On Petition for Review and Cross-Application for Enforcement of an Order of the National Labor Relations Board No. 13-CA-19881
Before Pell and Sprecher, Circuit Judges, and East, Senior District Judge.*fn*
North Suburban Blood Center (NSBC or Center) has petitioned this court, pursuant to 29 U.S.C. § 160(f), to review and set aside an order of the National Labor Relations Board (Board or NLRB) which determined that the Center had violated 29 U.S.C. §§ 158(a)(1) and (5) by refusing to bargain with the union certified as the collective bargaining representative of the petitioner's full and regular part-time distribution driver and dispatch employees,*fn1 and directed the Center to bargain with the union. The Board has cross-applied for enforcement of its order.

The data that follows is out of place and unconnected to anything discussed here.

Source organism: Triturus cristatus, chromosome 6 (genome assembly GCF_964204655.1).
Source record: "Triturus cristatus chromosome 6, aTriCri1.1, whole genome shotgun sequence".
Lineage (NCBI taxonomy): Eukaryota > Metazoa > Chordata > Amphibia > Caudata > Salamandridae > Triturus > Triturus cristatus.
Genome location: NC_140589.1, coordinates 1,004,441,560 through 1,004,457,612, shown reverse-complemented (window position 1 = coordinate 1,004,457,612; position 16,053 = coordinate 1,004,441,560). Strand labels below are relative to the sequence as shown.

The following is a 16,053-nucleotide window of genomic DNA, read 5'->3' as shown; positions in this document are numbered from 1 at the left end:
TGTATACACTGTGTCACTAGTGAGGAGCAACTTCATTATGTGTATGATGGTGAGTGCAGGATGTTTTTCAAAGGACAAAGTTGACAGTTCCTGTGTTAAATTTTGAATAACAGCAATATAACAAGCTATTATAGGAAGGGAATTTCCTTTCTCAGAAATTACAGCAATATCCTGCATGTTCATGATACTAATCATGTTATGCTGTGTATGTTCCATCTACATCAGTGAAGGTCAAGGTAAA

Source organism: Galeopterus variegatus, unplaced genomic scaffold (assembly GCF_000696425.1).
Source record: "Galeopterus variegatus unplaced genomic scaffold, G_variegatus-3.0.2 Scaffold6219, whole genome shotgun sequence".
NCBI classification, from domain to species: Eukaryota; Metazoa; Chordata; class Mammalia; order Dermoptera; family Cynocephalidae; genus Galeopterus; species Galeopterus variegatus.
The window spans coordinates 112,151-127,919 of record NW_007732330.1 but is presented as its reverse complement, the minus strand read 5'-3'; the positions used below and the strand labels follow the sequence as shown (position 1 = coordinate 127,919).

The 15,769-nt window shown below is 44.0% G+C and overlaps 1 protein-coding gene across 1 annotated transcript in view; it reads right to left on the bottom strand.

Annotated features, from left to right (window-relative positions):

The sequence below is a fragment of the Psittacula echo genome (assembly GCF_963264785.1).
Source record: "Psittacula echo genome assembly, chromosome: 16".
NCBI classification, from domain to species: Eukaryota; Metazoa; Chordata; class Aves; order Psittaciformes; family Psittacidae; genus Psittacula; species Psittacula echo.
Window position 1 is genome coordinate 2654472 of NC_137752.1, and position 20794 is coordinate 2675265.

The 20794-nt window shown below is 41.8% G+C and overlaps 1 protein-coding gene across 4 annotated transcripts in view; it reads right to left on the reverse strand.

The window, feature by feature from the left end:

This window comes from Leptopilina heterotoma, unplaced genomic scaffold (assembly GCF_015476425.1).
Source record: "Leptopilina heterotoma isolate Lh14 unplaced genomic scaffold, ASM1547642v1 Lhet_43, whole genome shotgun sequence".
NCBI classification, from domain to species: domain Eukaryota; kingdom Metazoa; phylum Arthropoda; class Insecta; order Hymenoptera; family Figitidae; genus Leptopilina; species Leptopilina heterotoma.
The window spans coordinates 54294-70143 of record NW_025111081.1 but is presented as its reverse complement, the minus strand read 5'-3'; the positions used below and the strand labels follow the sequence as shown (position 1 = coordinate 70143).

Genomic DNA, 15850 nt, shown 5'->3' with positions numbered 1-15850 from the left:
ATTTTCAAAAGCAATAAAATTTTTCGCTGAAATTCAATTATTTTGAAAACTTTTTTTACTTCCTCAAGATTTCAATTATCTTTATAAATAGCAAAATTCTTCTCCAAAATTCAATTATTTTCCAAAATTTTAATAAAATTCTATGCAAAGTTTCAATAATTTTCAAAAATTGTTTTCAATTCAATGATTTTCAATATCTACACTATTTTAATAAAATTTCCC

The union sought certification as the exclusive bargaining representative of NSBC's driver and dispatch employees pursuant to 29 U.S.C. § 159(c). At the representation hearing before the Board's Regional Director, the Center objected to this unit definition as contrary to a Congressional directive to avoid undue proliferation of bargaining units in health care institutions. The Regional Director rejected NSBC's contention and determined that the Center was not a health care institution under § 152(14) of the Act. On that basis, he refused to apply considerations regarding the proliferation of bargaining units and directed an election. Ultimately, after the election, the Regional Director certified the union as the exclusive bargaining representative of the Center's drivers and dispatchers. After the Center refused to bargain, the union filed the unfair labor practice charges here at issue. The sole question decided in this appeal is whether the North Suburban Blood Center is a health care institution within the meaning of 29 U.S.C. § 152(14).*fn2
The Nature of the Employer's Business